When someone requests your professional help, they are giving you permission and the power to ask for something in return. It is a magic moment.
Mostly, we don’t like asking because it exposes us. Asking takes us out of our comfort zone. They might say no. And that might mean we don’t measure up or they don't need us. So we don’t ask. It makes us vulnerable to that basic fear that we’re just not worthy. It takes a lot of confidence to ask.
But, when someone discovers you though your work and asks you to contribute your skills to create something for them, it changes everything. It means that they do need you; they already see you that way. It means that they see and appreciate what you do. It means that they expect you to ask for something in return.
Of course, your work and expertise may not be right for everyone, but it’s just right for the person who asks. That’s what the message is when you are asked.
The other day I was in a group discussion about teamwork and how to give critical feedback to improve performance. One participant, a young woman named Barb, seemed uncomfortable. She hadn’t said much and her cheeks flushed as the conversation went this way and that, even when she wasn’t speaking. Then someone in the group asked, “So, what do I say to get them to improve?”
Barb responded, “I’m an editor of scientific papers for a group of PhDs who are terrible writers. Although I’m not a scientist nor a PhD, they accept me as their editor, which is fantastic. Even so, I have to be very careful in how I phrase the feedback so they can take in what I’m saying. I’ve learned to say…”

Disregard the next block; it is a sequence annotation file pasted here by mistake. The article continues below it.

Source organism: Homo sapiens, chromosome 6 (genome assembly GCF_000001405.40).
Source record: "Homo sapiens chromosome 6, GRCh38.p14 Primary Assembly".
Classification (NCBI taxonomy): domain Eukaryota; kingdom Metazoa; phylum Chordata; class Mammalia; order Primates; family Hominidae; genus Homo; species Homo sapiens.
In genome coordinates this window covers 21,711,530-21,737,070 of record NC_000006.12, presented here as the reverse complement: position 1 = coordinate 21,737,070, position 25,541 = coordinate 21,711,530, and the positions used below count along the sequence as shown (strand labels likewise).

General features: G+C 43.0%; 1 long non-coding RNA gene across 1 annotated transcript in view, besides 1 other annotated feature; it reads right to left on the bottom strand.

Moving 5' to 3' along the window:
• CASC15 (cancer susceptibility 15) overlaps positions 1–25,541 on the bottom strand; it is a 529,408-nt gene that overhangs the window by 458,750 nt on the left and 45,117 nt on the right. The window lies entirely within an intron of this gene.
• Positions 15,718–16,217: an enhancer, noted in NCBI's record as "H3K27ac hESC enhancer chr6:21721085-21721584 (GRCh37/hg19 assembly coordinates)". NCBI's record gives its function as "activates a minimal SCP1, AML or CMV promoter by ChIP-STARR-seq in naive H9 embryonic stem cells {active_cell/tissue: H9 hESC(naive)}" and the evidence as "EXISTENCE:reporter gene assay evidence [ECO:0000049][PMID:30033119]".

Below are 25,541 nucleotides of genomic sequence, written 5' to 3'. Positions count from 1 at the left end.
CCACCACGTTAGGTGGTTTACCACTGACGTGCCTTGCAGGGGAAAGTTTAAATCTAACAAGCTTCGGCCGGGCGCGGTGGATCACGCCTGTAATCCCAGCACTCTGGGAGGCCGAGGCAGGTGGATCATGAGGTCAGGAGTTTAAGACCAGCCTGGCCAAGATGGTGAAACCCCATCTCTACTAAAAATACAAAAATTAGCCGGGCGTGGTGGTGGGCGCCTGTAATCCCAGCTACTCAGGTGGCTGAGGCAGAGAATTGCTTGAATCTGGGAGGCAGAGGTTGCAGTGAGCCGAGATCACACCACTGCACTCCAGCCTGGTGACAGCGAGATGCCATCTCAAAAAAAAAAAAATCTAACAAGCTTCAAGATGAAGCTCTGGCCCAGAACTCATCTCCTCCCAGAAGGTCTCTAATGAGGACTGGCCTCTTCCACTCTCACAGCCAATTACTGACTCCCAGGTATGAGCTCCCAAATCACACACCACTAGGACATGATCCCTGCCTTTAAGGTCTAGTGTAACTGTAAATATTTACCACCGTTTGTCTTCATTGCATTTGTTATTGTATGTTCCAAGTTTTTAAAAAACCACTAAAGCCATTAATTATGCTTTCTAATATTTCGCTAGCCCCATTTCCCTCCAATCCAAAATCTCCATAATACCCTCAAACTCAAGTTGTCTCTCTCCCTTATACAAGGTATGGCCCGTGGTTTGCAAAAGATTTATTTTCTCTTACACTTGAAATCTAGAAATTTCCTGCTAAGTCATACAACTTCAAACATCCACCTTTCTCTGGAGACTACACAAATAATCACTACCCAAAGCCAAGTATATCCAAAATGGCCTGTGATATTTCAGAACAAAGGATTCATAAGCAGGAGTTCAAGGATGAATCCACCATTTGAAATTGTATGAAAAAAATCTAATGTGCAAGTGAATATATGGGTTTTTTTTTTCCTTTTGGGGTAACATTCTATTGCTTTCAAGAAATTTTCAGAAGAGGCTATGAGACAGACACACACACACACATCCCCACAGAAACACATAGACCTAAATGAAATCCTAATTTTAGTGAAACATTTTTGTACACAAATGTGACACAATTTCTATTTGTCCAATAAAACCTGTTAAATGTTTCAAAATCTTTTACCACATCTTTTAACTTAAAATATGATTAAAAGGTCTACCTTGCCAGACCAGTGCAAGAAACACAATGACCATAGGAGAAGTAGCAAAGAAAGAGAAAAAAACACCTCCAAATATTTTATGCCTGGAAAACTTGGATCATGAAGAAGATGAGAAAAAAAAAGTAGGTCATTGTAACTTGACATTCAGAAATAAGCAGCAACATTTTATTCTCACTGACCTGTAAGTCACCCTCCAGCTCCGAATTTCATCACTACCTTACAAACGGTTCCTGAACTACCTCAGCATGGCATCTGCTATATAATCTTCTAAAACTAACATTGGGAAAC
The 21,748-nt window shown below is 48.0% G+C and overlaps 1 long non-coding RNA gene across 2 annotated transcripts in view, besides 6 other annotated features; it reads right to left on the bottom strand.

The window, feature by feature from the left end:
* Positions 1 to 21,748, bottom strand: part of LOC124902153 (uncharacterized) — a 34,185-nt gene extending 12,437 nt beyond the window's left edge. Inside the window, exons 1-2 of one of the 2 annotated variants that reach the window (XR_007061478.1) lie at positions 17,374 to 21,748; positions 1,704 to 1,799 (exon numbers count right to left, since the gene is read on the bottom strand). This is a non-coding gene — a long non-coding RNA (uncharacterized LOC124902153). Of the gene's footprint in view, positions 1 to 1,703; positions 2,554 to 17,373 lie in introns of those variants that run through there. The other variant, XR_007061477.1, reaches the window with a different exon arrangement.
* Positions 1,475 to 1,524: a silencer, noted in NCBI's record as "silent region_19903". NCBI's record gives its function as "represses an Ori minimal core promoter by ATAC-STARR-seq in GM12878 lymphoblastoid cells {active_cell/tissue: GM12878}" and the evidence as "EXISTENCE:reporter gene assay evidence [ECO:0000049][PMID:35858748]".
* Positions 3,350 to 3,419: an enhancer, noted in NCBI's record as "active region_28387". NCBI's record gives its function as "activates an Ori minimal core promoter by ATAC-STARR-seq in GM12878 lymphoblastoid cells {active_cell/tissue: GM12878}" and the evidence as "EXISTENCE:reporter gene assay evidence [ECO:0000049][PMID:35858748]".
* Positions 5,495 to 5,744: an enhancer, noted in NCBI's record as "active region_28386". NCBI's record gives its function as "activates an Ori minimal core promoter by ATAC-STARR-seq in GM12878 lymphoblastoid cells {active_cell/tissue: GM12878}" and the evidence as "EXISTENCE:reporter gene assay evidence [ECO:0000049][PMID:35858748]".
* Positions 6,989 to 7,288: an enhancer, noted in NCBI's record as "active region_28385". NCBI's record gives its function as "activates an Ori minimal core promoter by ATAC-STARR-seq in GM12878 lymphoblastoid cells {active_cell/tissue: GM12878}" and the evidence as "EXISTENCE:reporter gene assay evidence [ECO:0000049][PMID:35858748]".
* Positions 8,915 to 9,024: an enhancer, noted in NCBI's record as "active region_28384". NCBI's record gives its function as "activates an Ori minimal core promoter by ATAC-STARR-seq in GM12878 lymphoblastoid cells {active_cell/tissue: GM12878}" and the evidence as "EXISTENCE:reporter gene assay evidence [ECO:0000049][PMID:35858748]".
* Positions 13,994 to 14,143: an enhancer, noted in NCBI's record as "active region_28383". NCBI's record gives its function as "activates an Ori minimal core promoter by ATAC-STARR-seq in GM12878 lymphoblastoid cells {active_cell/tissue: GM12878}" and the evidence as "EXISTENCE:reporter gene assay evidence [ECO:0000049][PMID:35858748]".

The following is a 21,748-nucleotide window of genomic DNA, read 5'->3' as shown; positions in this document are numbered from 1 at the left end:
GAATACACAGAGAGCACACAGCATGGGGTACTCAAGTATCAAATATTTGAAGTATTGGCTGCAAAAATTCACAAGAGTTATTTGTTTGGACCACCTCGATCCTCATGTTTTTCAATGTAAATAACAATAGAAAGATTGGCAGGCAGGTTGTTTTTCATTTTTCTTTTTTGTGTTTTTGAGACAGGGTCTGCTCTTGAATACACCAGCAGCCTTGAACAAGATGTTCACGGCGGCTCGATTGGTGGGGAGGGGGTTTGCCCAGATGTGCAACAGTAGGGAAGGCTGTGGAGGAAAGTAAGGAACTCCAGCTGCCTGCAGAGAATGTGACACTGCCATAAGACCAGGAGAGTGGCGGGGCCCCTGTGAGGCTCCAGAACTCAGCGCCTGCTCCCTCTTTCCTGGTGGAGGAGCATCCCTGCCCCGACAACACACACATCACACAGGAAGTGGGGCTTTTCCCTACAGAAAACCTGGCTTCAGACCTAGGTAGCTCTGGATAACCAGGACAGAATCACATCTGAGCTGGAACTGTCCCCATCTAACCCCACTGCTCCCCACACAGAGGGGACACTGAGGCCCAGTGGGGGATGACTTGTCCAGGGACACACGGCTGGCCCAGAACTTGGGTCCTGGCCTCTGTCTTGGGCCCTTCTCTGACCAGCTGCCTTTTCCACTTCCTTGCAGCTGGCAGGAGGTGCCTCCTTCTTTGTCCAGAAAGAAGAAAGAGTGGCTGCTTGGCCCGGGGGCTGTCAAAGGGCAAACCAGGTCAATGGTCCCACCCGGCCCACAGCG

The minute Barb began to describe the feedback method she used her cheeks stopped flushing. She straightened her back, leaned forward, and was completely confident in her demeanor. Barb had moved into the zone of comfort created by her expertise. She became professional, poised, and powerful. The group responded with agreement and confirmation of her approach.
So there it is: your expertise is your power. When you are in the comfort zone that your skills and experience provide, you have the power. And it gives you all the power and respect you need to negotiate with those who are more powerful than you, no matter who they are.
Ted Leonhardt has provided management consulting and negotiation training exclusively to creative businesses since 2005. He cofounded the The Leonhardt Group, a brand design firm in 1985 and sold it in 1999. In 2001 and 2002 Ted served as Chief Creative Officer for Fitch Worldwide, out of London. In 2003 through early 2005 Ted was president of Anthem Worldwide, a brand packaging design group.
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